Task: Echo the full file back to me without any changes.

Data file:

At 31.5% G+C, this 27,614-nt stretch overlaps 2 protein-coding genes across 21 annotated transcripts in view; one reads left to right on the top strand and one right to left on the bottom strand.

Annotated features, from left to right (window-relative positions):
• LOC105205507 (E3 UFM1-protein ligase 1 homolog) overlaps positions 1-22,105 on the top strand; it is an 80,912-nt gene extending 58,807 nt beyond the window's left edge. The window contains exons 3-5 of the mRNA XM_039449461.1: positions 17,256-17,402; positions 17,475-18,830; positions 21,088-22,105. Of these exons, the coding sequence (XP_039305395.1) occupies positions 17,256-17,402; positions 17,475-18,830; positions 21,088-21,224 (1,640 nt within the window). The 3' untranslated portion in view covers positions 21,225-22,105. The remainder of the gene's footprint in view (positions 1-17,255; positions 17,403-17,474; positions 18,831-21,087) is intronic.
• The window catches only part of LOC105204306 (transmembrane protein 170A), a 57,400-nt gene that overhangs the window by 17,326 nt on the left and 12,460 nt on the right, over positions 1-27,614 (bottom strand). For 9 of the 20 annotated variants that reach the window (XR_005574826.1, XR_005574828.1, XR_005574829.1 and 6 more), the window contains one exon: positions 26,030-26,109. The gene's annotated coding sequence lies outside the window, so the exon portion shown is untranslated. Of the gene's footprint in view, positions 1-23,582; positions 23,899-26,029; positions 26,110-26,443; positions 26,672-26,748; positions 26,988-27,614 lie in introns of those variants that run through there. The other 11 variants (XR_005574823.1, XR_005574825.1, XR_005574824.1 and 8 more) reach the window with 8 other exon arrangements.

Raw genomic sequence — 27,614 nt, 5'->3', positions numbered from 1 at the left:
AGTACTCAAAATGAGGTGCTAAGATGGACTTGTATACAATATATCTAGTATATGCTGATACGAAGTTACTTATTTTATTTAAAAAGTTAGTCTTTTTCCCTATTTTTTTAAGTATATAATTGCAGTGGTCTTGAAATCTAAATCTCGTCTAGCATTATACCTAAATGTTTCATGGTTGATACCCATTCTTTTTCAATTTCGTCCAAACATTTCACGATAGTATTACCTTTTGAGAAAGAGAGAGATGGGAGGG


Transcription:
At 31.5% G+C, this 27,614-nt stretch overlaps 2 protein-coding genes across 21 annotated transcripts in view; one reads left to right on the top strand and one right to left on the bottom strand.

Annotated features, from left to right (window-relative positions):
• LOC105205507 (E3 UFM1-protein ligase 1 homolog) overlaps positions 1-22,105 on the top strand; it is an 80,912-nt gene extending 58,807 nt beyond the window's left edge. The window contains exons 3-5 of the mRNA XM_039449461.1: positions 17,256-17,402; positions 17,475-18,830; positions 21,088-22,105. Of these exons, the coding sequence (XP_039305395.1) occupies positions 17,256-17,402; positions 17,475-18,830; positions 21,088-21,224 (1,640 nt within the window). The 3' untranslated portion in view covers positions 21,225-22,105. The remainder of the gene's footprint in view (positions 1-17,255; positions 17,403-17,474; positions 18,831-21,087) is intronic.
• The window catches only part of LOC105204306 (transmembrane protein 170A), a 57,400-nt gene that overhangs the window by 17,326 nt on the left and 12,460 nt on the right, over positions 1-27,614 (bottom strand). For 9 of the 20 annotated variants that reach the window (XR_005574826.1, XR_005574828.1, XR_005574829.1 and 6 more), the window contains one exon: positions 26,030-26,109. The gene's annotated coding sequence lies outside the window, so the exon portion shown is untranslated. Of the gene's footprint in view, positions 1-23,582; positions 23,899-26,029; positions 26,110-26,443; positions 26,672-26,748; positions 26,988-27,614 lie in introns of those variants that run through there. The other 11 variants (XR_005574823.1, XR_005574825.1, XR_005574824.1 and 8 more) reach the window with 8 other exon arrangements.

Raw genomic sequence — 27,614 nt, 5'->3', positions numbered from 1 at the left:
AGTACTCAAAATGAGGTGCTAAGATGGACTTGTATACAATATATCTAGTATATGCTGATACGAAGTTACTTATTTTATTTAAAAAGTTAGTCTTTTTCCCTATTTTTTTAAGTATATAATTGCAGTGGTCTTGAAATCTAAATCTCGTCTAGCATTATACCTAAATGTTTCATGGTTGATACCCATTCTTTTTCAATTTCGTCCAAACATTTCACGATAGTATTACCTTTTGAGAAAGAGAGAGATGGGAGGG